Davide Brandi, president of the Association I Lazzari and vice president of the Alliance Européenne des Langues Régionales for the Neapolitan language, is also author and poet. Connoisseur and enthusiast of Neapolitan culture after the release, in 2018, of his book “Tombola Storica del 1734. La Storia del Lotto a Napoli. I Personaggi. L’originaria Smorfia del ‘700. Commedia in 90 atti”(Historical tombola of 1734. The history of the lottery in Napoli. Characters. The original grimace of the ‘700. Comedy in “90 acts), published by Eracle. He wrote another book entitled ” ‘A Malaparola” (the bad word) which has been published by MEA last June and in which the author talks about bad words and cussing in the Neapolitan language.
Starting from the roots of the language, he goes through linguistic contaminations to get to this typical Neapolitan verve, peculiarly ironic expression often referred as ” ‘A MALA PAROLA” (the bad word), part of the culture of any people, in this case of the Neapolitan people. Davide Brandi tells us about his work and initiatives with the association I Lazzari and he also offers us different ways to get deeply into our Neapolitan heritage and finally gain back the pride to be Napoletani.
Interview with Davide Brandi
Me: Is there a definition that can make foreigners understand what “Neapolitan soul” is?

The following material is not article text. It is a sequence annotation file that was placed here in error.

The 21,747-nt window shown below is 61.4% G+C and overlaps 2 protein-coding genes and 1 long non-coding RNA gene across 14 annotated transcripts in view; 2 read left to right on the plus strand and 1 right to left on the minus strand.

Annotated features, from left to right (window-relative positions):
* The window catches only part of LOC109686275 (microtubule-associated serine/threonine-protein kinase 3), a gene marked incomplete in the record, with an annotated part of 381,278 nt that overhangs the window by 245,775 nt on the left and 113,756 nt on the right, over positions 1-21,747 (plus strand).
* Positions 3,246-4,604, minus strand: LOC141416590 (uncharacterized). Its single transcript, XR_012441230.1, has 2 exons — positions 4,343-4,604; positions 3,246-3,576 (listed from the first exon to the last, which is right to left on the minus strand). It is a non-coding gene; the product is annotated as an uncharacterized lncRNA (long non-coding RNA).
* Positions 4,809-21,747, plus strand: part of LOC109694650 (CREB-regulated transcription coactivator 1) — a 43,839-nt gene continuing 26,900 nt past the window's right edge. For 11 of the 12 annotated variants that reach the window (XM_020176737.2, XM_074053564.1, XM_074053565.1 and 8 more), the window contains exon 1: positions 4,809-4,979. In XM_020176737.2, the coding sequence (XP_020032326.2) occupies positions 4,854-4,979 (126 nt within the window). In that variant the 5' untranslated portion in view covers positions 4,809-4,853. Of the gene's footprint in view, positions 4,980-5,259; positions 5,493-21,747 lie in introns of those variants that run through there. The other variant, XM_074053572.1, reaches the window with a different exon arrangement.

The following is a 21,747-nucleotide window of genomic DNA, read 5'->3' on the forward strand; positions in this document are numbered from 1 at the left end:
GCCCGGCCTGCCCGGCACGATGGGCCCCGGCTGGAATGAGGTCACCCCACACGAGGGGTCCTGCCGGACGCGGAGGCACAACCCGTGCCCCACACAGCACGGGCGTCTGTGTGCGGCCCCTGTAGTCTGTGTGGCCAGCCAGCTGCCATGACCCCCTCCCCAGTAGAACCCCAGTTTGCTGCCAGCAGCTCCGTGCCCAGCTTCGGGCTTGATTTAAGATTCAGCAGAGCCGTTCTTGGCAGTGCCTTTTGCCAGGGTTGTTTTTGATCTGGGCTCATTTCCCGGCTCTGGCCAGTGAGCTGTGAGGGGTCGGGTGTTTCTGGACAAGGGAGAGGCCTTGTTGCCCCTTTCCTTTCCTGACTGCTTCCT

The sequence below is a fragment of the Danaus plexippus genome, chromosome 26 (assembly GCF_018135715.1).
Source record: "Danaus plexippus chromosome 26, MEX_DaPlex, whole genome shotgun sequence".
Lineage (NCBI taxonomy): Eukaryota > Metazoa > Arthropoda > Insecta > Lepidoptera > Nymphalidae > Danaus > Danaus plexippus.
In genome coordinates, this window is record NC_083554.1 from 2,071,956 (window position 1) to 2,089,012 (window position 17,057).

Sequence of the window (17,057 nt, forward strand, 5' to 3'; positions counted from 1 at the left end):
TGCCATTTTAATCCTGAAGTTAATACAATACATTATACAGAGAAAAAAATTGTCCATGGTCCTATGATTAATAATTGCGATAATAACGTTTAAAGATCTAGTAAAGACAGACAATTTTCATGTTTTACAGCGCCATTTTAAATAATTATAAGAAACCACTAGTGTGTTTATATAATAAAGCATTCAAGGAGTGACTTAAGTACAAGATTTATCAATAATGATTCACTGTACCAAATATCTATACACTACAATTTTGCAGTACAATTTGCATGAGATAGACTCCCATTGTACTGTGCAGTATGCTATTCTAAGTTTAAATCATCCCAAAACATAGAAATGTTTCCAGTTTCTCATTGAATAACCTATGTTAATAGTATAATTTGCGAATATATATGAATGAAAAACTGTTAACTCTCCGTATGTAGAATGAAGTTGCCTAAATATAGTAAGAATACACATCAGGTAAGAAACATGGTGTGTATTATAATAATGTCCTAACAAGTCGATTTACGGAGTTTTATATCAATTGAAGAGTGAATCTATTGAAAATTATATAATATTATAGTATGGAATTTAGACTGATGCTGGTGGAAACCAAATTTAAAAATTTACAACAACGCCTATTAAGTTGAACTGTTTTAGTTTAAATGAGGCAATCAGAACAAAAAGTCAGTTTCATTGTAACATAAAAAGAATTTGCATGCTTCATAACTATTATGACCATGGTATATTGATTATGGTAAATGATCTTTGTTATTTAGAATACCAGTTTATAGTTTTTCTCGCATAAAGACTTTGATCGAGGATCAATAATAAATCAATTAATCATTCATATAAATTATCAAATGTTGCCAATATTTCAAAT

DB: Perhaps foreigners can perceive “the Neapolitan soul” more than Italians or Neapolitans can, precisely because they don’t live it daily but they come in contact with it immediately, being captivated by so much humanity, vitality but at the same time by so much suffering. Or they assimilate it very slowly until it becomes an integral part of them. How many illustrious characters of the past have been kidnapped by the “Neapolitan soul”! We remember Stendhal, Goethe, and then Herman Melville (the author of Moby Dick) and all the great artists who came to the great capital Napoli when it was a major cultural center. Napoli has been the largest city in Europe for a long time. Even more recently personalities such as Pier Paolo Pasolini, Marcello Mastroianni, Lucio Dalla, Jean-Noel Schifano have been captivated by the Neapolitan soul. It is not a coincidence that Neapolitan music is known and sung all over the world. Every self-respecting artist has his own version of at least one Neapolitan song because especially through the “Neapolitan” artistic forms is possible to perceive that soul we are talking about and the philosophy behind it. Think of Elvis Presley, Celine Dion and all the world greatest tenors. The words of Stanislao Nievo do a great job to describe it: “If there was a capital of the soul, halfway between east and west, between senses and philosophy, between honor and cheating, it would be based here!”